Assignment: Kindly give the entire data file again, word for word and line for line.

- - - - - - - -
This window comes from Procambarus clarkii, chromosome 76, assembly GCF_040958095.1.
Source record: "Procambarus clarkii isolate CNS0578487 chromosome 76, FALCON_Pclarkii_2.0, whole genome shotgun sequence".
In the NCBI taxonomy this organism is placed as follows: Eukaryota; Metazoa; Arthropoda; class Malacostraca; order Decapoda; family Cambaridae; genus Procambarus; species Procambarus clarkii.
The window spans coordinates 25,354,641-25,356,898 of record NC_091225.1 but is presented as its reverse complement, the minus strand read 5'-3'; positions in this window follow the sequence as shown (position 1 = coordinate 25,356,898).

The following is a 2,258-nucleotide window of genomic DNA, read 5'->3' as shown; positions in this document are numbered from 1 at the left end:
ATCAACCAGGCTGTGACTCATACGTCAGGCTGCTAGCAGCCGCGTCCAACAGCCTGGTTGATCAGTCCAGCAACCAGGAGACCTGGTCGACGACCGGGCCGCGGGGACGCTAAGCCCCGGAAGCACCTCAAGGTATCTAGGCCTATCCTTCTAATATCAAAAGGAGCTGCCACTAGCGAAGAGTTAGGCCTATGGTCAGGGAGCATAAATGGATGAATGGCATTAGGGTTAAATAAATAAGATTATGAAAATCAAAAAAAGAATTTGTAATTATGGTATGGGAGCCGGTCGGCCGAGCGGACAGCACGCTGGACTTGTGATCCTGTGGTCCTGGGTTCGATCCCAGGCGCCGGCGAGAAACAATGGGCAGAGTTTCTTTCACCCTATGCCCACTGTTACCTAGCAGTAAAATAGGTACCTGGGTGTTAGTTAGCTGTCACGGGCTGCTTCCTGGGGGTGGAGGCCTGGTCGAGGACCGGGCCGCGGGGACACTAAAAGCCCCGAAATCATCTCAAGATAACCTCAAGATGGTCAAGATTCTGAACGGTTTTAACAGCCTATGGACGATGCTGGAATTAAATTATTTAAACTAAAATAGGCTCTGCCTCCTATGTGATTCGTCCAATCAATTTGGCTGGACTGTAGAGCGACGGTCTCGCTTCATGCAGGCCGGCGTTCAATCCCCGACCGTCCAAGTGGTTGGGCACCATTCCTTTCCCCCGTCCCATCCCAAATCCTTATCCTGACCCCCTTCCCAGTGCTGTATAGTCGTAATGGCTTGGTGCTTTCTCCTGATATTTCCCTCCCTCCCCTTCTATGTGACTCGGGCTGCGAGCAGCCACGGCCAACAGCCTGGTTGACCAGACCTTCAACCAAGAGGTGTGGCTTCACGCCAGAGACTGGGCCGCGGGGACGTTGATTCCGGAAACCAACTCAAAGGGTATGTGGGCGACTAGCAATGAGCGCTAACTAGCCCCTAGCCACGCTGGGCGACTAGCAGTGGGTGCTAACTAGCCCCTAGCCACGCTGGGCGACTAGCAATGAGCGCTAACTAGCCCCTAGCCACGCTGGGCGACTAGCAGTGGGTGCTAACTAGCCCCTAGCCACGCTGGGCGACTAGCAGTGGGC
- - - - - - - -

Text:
This window comes from Procambarus clarkii, chromosome 76, assembly GCF_040958095.1.
Source record: "Procambarus clarkii isolate CNS0578487 chromosome 76, FALCON_Pclarkii_2.0, whole genome shotgun sequence".
In the NCBI taxonomy this organism is placed as follows: Eukaryota; Metazoa; Arthropoda; class Malacostraca; order Decapoda; family Cambaridae; genus Procambarus; species Procambarus clarkii.
The window spans coordinates 25,354,641-25,356,898 of record NC_091225.1 but is presented as its reverse complement, the minus strand read 5'-3'; positions in this window follow the sequence as shown (position 1 = coordinate 25,356,898).

The following is a 2,258-nucleotide window of genomic DNA, read 5'->3' as shown; positions in this document are numbered from 1 at the left end:
ATCAACCAGGCTGTGACTCATACGTCAGGCTGCTAGCAGCCGCGTCCAACAGCCTGGTTGATCAGTCCAGCAACCAGGAGACCTGGTCGACGACCGGGCCGCGGGGACGCTAAGCCCCGGAAGCACCTCAAGGTATCTAGGCCTATCCTTCTAATATCAAAAGGAGCTGCCACTAGCGAAGAGTTAGGCCTATGGTCAGGGAGCATAAATGGATGAATGGCATTAGGGTTAAATAAATAAGATTATGAAAATCAAAAAAAGAATTTGTAATTATGGTATGGGAGCCGGTCGGCCGAGCGGACAGCACGCTGGACTTGTGATCCTGTGGTCCTGGGTTCGATCCCAGGCGCCGGCGAGAAACAATGGGCAGAGTTTCTTTCACCCTATGCCCACTGTTACCTAGCAGTAAAATAGGTACCTGGGTGTTAGTTAGCTGTCACGGGCTGCTTCCTGGGGGTGGAGGCCTGGTCGAGGACCGGGCCGCGGGGACACTAAAAGCCCCGAAATCATCTCAAGATAACCTCAAGATGGTCAAGATTCTGAACGGTTTTAACAGCCTATGGACGATGCTGGAATTAAATTATTTAAACTAAAATAGGCTCTGCCTCCTATGTGATTCGTCCAATCAATTTGGCTGGACTGTAGAGCGACGGTCTCGCTTCATGCAGGCCGGCGTTCAATCCCCGACCGTCCAAGTGGTTGGGCACCATTCCTTTCCCCCGTCCCATCCCAAATCCTTATCCTGACCCCCTTCCCAGTGCTGTATAGTCGTAATGGCTTGGTGCTTTCTCCTGATATTTCCCTCCCTCCCCTTCTATGTGACTCGGGCTGCGAGCAGCCACGGCCAACAGCCTGGTTGACCAGACCTTCAACCAAGAGGTGTGGCTTCACGCCAGAGACTGGGCCGCGGGGACGTTGATTCCGGAAACCAACTCAAAGGGTATGTGGGCGACTAGCAATGAGCGCTAACTAGCCCCTAGCCACGCTGGGCGACTAGCAGTGGGTGCTAACTAGCCCCTAGCCACGCTGGGCGACTAGCAATGAGCGCTAACTAGCCCCTAGCCACGCTGGGCGACTAGCAGTGGGTGCTAACTAGCCCCTAGCCACGCTGGGCGACTAGCAGTGGGC